What Saliva Does for Dental Implants

What Saliva Does for dental implants

Saliva is an essential part of your mouth’s ecosystem and plays an important role in maintaining your oral health. Yet, not many people think that much about what saliva is or what it does. Saliva is a clear, lubricating liquid that is composed of water, bacteria, viruses, enzymes, blood cells, mucus, and undigested food particles. It is produced by three main salivary glands located under the tongue, inside the cheeks, and near the front teeth. 

Now that we know more about what saliva is, let’s take a look at what it does for your oral health: 

Protects the Teeth

While this benefit may not be helpful if you have had all your natural teeth removed and replaced with dental implants, it is helpful for those who still have some remaining natural teeth. Saliva protects your natural teeth by acting as a protective coating over them. Not only that, but saliva contains bicarbonate, which is used to neutralize harmful acids that can damage your enamel, as well as calcium, phosphorus, and magnesium, which are used by the body to strengthen tooth enamel. In these ways, saliva helps to decrease your risk of tooth decay in natural teeth. 

Prevents Gum Disease

Gum disease can have a negative impact on your dental implants, so preventing it is of the utmost importance. Luckily, saliva naturally protects your gums by decreasing the amount of food particles and bacteria in your mouth. For starters, saliva helps to move food particles from the mouth down into the esophagus, which means that less particles will remain in the mouth for bacteria to feast on. Saliva also acts as antimicrobial, killing bacterial cells in order to control bacterial populations. By decreasing the amount of food particles and bacteria, saliva helps to decrease the amount of plaque along the gum line, which reduces the risk of gum disease. 

Prevents Bad Breath

Bad breath, more formally known as halitosis, is generally an indication that there are large amounts of bacteria in the mouth. It is usually accompanied by plaque buildup on the surface of the teeth and along the gum line. However, since saliva kills bacteria, removes food particles from the mouth, and decreases plaque accumulation, it can help prevent bad breath by eliminating the things that cause bad breath. 

Assists with Eating

If you have just got dental implants, chances are that you are excited to finally eat just about anything. While your teeth definitely play an important role in the types of foods you are able to eat, saliva also plays an important role when it comes to eating. Not only does saliva moisten your food so that it is soft enough to chew, but it also allows you to taste your food. This is because saliva breaks down food into chemicals that are able to be processed by the taste receptors on your tongue. The first step of starch digestion also occurs in the mouth thanks to the enzyme amylase that is part of saliva.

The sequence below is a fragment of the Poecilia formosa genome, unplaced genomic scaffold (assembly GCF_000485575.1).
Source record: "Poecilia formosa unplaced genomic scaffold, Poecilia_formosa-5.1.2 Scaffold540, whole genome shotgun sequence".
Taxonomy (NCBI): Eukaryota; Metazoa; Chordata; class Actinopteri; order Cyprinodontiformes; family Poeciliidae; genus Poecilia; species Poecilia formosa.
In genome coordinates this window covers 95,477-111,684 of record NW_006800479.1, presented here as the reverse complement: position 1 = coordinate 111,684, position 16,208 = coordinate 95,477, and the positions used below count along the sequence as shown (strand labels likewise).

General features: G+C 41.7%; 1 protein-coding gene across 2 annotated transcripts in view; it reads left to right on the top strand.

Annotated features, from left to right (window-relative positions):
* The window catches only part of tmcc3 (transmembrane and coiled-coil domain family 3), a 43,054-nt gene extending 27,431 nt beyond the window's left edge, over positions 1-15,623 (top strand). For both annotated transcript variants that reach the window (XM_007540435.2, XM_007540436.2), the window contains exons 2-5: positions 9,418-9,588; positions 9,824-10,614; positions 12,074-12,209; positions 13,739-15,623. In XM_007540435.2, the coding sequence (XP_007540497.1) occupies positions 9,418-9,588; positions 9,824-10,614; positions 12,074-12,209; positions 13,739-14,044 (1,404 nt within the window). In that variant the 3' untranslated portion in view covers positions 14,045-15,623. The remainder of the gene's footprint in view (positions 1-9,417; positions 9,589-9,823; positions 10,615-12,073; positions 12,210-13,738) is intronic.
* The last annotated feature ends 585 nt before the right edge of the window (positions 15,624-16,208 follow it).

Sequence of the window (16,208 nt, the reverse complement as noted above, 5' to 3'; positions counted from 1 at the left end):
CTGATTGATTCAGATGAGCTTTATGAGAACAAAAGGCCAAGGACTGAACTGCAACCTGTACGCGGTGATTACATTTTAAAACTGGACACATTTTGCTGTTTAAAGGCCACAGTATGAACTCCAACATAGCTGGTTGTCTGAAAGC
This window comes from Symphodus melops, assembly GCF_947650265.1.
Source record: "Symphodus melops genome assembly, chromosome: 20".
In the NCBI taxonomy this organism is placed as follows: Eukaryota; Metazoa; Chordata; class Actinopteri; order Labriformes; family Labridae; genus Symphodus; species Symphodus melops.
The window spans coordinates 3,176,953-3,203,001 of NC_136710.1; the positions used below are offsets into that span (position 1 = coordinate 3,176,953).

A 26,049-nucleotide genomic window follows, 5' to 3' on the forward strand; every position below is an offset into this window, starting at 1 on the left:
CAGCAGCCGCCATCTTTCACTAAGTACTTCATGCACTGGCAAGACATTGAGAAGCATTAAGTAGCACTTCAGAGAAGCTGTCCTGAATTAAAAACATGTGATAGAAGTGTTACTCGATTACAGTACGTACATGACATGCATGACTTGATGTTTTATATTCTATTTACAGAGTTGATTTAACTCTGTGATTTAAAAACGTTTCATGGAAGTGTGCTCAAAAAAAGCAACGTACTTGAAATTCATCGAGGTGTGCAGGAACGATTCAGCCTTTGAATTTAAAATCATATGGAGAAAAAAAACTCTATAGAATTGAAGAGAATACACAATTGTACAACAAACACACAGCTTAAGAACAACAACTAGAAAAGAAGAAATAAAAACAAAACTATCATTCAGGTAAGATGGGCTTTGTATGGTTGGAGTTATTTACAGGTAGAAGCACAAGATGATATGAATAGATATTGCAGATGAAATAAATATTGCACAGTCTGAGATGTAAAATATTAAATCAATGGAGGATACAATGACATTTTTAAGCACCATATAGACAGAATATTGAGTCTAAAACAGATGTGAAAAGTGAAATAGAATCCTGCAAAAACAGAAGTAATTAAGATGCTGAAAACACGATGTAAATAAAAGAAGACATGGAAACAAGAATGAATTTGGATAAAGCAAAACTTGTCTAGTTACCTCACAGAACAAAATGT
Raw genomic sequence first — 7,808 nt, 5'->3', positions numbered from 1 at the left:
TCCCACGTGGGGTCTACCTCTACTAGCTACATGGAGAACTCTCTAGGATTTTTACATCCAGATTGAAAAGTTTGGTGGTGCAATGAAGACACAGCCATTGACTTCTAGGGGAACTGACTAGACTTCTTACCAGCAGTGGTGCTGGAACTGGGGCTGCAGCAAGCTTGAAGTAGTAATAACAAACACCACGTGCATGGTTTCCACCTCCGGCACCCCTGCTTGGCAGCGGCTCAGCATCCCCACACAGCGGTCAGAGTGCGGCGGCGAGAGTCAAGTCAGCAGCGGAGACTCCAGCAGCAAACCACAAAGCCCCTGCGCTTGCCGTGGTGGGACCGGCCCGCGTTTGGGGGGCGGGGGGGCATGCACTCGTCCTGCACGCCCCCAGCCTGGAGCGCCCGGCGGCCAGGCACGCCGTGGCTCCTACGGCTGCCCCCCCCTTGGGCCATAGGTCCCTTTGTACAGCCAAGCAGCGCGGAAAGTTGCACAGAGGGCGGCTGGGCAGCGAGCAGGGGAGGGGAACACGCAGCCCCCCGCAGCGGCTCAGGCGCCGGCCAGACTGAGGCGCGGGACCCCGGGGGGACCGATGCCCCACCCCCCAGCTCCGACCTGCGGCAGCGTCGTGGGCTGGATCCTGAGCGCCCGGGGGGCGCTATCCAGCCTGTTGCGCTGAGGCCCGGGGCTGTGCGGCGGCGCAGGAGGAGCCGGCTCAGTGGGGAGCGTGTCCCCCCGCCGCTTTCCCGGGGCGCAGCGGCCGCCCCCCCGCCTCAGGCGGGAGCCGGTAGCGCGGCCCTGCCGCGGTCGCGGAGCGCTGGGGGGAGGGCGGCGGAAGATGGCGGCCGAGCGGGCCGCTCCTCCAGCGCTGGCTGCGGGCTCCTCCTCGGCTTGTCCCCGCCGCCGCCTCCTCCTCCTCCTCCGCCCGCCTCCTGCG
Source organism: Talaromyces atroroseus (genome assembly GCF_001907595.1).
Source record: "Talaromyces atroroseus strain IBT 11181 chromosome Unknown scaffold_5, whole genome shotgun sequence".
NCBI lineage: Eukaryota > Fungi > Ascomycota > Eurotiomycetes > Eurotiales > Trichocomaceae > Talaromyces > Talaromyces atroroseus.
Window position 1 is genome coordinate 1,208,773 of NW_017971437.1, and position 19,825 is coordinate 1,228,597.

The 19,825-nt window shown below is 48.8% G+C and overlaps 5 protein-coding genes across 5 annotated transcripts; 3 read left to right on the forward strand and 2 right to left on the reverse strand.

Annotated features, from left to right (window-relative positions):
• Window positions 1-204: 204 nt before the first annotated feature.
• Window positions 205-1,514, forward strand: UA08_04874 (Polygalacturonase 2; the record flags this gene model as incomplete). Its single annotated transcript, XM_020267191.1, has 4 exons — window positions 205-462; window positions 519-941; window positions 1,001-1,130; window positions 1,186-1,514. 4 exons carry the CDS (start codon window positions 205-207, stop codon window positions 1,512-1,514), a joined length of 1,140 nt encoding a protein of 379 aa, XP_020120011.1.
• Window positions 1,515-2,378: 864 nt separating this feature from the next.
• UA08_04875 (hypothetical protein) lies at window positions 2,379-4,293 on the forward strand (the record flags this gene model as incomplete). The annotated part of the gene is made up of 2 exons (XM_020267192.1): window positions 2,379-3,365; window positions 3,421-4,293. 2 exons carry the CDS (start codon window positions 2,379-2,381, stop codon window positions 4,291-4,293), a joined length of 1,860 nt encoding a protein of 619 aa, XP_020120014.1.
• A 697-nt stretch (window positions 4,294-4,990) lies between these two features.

woman chewing gum

Normally, the human mouth will produce about 2-4 pints of saliva each day, with most of this saliva being produced in the afternoon. However, some individuals produce less saliva than normal. When this happens, it is known as a condition called xerostomia, or dry mouth. It can be caused by a number of things, but two common causes are certain medical conditions and medications. Since these individuals produce less saliva per day, their saliva is not as effective against preventing tooth decay, gum disease, and bad breath. A lack of saliva can also make eating certain foods difficult and can even diminish the taste of food. 

Therefore, people with dry mouth are encouraged to do whatever they can to stimulate their salivary glands and produce more saliva. While this can be easier said than done, there are a variety of ways to increase saliva production, including: 

  • Sucking on sugarless candies
  • Chewing on sugarfree gum
  • Drinking water frequently
  • Switching to a different medication that doesn’t cause dry mouth (if possible)
  • Limiting caffeine intake, since caffeine dries the mouth
  • Trying over the counter saliva substitutes
  • Avoiding mouthwashes with alcohol that can dry the mouth
  • Using a humidifier 
  • Minimizing the use of anticongestants, since these can also cause dry mouth
Dr. Irfan Atcha, DDS

Irfan Atcha, DDS, DICOI, DADIA at New Teeth Chicago Dental in Chicago, Illinois is a board-certified general dentist and a nationally recognized expert in dental implants, cosmetic dentistry, and sedation dentistry.

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